Improv is Agile Theatre

I’ve been improvising for about 17 years now. The last 3 or so have also seen me take on a position as a software developer. In this position, I’ve been working with a team that has been utilizing an Agile method of software development. For the past few days, I’ve been rolling the idea around in my head that the reason that Agile development clicks so well with me is that it is actually quite similar to improvisational theatre.

I think the analogy works particularly well when you compare improvisational theatre to traditional scripted theatre (much as you would compare Agile development to traditional Waterfall development), so let’s do that. In all these cases, I’m letting the actors play the role of the developers, while the audience and/or the production crew play the role of the business folks.

First off, let’s be clear: there’s nothing wrong with Waterfall development, just like there’s nothing wrong with scripted theatre. Agile and improv are simply a different way at looking at how the goal should be accomplished. Improv does not make every theatre experience better, just as there are projects wherein Waterfall development is absolutely the correct choice. Also, whenever I talk about improv here, know that I am really referring to some platonic ideal of improv. In practice, some of these things fall by the wayside or are forgotten entirely, usually to the detriment of the show. That being said, remember that I am heavily biased towards improv, so keep that in mind as we look at the differences. Continue reading

Breaking the rules

I had a nice improv moment with my son the other day and thought I should share.

I had gotten an email earlier in the day from my wife about him making up a new song. Apropos of nothing, he had just started singing

I don’t know a bear, but
You sure know a bear, but
I don’t know a bear who eats popcorn

My wife offered a second verse, in which the bear ate some other food. The kiddo loved it and requested more and more verses.

Later in the day, they came to pick me up at work and I got the full version of the song (including the ridiculously catchy tune) from my wife. We drove along a ways and I realized the song was firmly planted in my brain with no hopes of coming out except for actually singing it. So we took turns singing verses where the bear ate all of the kid’s favorite foods.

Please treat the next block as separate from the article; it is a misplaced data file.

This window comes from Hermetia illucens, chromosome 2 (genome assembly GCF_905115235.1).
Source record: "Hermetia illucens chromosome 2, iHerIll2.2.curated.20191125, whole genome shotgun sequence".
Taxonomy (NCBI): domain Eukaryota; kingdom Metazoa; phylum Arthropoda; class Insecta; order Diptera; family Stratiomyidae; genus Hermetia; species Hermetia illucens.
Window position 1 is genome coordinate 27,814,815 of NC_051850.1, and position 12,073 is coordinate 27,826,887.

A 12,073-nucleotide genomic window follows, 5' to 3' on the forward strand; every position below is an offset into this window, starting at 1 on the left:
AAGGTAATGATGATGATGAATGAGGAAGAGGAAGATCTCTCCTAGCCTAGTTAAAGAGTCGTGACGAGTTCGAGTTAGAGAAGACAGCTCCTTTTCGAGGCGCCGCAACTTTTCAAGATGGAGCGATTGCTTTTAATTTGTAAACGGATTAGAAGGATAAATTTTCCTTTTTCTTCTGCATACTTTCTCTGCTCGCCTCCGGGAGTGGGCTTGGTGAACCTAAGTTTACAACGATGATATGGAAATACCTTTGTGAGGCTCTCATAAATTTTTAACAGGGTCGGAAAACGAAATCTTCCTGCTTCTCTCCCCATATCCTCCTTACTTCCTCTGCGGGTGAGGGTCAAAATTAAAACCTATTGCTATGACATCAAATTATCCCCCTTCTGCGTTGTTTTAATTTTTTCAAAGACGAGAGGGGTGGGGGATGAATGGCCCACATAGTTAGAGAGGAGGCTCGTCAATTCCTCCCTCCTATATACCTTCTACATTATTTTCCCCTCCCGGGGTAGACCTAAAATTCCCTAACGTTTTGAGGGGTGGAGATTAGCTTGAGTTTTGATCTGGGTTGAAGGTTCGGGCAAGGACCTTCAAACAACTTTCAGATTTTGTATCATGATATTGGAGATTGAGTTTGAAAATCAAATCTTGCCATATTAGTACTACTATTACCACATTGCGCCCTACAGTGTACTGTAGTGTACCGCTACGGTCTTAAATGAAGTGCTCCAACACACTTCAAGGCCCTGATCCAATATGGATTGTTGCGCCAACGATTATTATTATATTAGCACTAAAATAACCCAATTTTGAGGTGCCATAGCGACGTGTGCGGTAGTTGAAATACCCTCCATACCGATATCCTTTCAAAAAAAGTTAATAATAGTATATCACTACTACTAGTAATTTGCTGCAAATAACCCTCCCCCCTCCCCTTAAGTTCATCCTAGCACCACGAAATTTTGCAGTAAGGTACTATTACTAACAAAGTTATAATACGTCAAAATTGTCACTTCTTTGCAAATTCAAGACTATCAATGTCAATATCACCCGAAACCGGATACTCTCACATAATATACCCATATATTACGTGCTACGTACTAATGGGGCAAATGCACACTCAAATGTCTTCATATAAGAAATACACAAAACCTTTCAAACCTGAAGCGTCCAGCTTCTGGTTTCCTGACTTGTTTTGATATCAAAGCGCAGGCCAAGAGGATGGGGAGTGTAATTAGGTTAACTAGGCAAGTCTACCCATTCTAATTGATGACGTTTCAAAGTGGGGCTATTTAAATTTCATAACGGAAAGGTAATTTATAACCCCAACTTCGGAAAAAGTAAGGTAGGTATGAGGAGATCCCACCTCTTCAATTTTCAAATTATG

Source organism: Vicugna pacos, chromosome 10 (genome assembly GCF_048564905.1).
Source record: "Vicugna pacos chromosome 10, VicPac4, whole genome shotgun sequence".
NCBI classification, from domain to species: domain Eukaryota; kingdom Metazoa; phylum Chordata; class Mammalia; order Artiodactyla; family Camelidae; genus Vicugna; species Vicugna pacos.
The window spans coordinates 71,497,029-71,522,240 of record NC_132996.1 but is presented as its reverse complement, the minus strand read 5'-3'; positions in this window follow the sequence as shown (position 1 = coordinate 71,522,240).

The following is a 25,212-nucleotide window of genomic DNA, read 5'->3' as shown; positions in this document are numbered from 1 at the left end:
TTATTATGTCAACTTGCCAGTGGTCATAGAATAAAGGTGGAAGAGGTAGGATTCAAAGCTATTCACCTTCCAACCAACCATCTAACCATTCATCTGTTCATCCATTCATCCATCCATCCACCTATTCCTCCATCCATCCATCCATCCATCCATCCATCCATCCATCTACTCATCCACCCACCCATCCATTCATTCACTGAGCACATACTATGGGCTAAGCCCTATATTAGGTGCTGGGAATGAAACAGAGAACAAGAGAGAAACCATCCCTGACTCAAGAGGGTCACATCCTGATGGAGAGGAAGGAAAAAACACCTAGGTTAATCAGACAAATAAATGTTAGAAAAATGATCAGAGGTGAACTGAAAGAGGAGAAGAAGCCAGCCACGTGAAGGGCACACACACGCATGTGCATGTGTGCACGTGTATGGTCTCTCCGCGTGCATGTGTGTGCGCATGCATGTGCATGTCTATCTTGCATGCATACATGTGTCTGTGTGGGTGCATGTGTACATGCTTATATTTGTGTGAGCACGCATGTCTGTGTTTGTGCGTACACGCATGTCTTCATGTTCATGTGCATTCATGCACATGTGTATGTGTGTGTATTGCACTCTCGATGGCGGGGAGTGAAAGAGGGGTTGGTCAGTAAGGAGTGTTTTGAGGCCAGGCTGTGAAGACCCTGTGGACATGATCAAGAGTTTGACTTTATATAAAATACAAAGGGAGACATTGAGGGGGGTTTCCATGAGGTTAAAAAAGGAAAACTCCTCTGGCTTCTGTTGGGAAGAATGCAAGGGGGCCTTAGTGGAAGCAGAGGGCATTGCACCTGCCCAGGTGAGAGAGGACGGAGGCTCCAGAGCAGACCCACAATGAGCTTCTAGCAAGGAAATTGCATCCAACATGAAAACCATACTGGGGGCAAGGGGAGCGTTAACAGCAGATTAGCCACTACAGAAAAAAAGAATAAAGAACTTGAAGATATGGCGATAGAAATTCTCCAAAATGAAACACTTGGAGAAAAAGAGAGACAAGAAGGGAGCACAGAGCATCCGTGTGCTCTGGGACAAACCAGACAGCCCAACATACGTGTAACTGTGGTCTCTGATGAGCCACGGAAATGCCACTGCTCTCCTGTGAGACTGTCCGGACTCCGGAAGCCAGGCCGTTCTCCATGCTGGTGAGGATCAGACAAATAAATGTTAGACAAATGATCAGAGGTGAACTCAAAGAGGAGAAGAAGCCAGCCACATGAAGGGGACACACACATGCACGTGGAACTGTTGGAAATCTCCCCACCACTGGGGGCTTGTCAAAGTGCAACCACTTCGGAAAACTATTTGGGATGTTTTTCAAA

Break the RulesFinally, I sang a verse that had the bear eat an airplane. At the mention of this ridiculousness, my son had some sort of a-ha moment and he immediately asked what else the bear ate. We made up a few more verses where the bear ate trains and boats and all sorts of things. Then, he started singing verses, something he hadn’t done since the original verse when he had made up the song. The rest of the car ride home was packed full of him singing verses about the bear eating street lights, houses, other bears, the moon; you name it and that bear ate it at least once.

It was the realization that the game could be more than just played that made him want to play the game again. I think that is probably a great lesson to keep in mind as we continue to improvise.

In short-form, we have these games that we play: rules we impose on our scenes to make them more interesting, to up the stakes for the audience watching us, to occupy our thinky brains so our dumb brains can play. There’s a lot of merit in finding out how to break the rules of these games to surprise both the audience and ourselves. Breaking the rules of the game can give us a new game, one that  we are even more excited to play.

The same thing happens in both short and long form with the idea of the game of the scene. Once you find the game of the scene you are excited to play that game to see where it takes you. Some scenes are in fact nothing but the game. But once you have played the game of the scene and you are getting those diminishing returns, you can just break the rules of that game and start all over again, assuming you found a variation of the game  that interests you.

So the next time you find yourself playing a game you aren’t excited by, I challenge you to find a way to break the rules of that game and mutate it into something that you can’t help but love.